Robotics Team Suppresses Goals, Reaching 15th in Michigan

While preparing and winning awards, the robotics team learns crucial life skills

Tess Tarchak-Hiss, Staff Writer

  Over the weekend of March 4, the robotics team shattered their goals, placing second after the qualifying matches and third in the semi-finals. After the competition, they placed fifteenth in the state and won an Industrial Award sponsored by General Motors. 

  Robotics, like many other clubs, are run like a small business, as the main goal they are trying to achieve is to take small parts to come together and succeed.

  “What we’re doing at robotics, everyone has their categories. Business is one, the electrical group that works on components on the electrical side. We have a lead student and a mentor that work alongside each other, and they bring in new kids that help teach those skills, so that one day they would be the next leader, and do the same process on the mechanical side. We have a lot of equipment that the kids use and try to figure out how this is all going to come together mechanically. They have to brainstorm when they’re working and collaborating with each other. Mechanical is probably one of our biggest ones, because there is a lot of different things going on during practice,” robotics coach and STEM instructor Mark Skodack said. 

  Thinking and brainstorming as a team seems to be a crucial part of the process in building the robot, but it’s also important that the team knows how to communicate and collaborate with other teams to win.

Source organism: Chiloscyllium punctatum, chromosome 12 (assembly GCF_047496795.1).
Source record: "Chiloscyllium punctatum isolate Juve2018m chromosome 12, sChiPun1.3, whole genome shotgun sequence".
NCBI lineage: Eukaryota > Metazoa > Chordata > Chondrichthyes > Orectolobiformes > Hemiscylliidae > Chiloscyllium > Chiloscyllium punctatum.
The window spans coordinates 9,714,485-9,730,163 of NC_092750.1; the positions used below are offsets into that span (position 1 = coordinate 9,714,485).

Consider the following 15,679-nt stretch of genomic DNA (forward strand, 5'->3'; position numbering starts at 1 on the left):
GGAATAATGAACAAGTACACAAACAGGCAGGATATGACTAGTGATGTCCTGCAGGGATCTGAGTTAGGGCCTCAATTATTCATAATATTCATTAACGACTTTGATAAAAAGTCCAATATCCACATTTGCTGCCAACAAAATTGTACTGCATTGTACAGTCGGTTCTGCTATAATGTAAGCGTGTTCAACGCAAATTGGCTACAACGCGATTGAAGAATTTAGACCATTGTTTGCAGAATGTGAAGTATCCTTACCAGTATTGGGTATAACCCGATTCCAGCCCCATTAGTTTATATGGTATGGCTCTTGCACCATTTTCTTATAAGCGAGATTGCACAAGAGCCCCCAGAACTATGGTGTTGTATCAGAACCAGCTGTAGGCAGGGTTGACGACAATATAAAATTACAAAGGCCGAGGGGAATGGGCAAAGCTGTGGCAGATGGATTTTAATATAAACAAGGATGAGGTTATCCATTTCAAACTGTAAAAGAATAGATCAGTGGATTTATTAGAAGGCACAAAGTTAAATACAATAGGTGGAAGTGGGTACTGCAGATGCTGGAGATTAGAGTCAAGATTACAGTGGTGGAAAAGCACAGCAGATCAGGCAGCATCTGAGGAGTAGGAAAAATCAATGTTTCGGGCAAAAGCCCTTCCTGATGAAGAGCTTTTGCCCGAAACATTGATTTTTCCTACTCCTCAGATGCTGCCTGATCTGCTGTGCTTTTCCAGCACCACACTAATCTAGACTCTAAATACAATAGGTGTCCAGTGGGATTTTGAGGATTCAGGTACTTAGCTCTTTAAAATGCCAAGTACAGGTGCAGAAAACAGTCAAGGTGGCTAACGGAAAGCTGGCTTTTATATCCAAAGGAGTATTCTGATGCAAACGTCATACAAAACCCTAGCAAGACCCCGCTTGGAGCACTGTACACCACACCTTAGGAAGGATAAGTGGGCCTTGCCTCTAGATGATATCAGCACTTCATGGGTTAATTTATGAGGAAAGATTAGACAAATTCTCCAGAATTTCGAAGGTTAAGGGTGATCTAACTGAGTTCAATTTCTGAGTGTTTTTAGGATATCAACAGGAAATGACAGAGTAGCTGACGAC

“Robotics competitions work by having 40 teams come together from all different parts of the state. The competition is a 3-3. Three robots could be a red alliance against a blue alliance. They have to collaborate with each other, the teams are picked at random. In the qualification matches, the teammates change every match. Several matches are qualification rounds where you try to do your best and compete. So the strategy has a lot to do with it, working with the teams that might have better robots than you, or may not have such a great robot. Try to collaborate and work together, work on the strengths,” Skodack said.

The robotics team works around obstacles and solves challenges during states (Courtesy: M. Scodack)

  Learning how to collaborate and putting heads together builds important skills for the future and that students will carry with them throughout their career.

  “I saw the impacts that it had on kids and how it prepares them for like after high school. It gets them ready for college, it gets them ready for internships. These are more than life skills, these are soft skills and hard skills that the kids are learning about. And so, trying to get into college, to be successful. The opportunities kids receive is tremendous. I’ve seen kids from ninth grade to twelfth grade get their internships, and the stories they tell me from college [are] unbelievable. It only strengthens my reasons to continue with robotics,” Skodack said.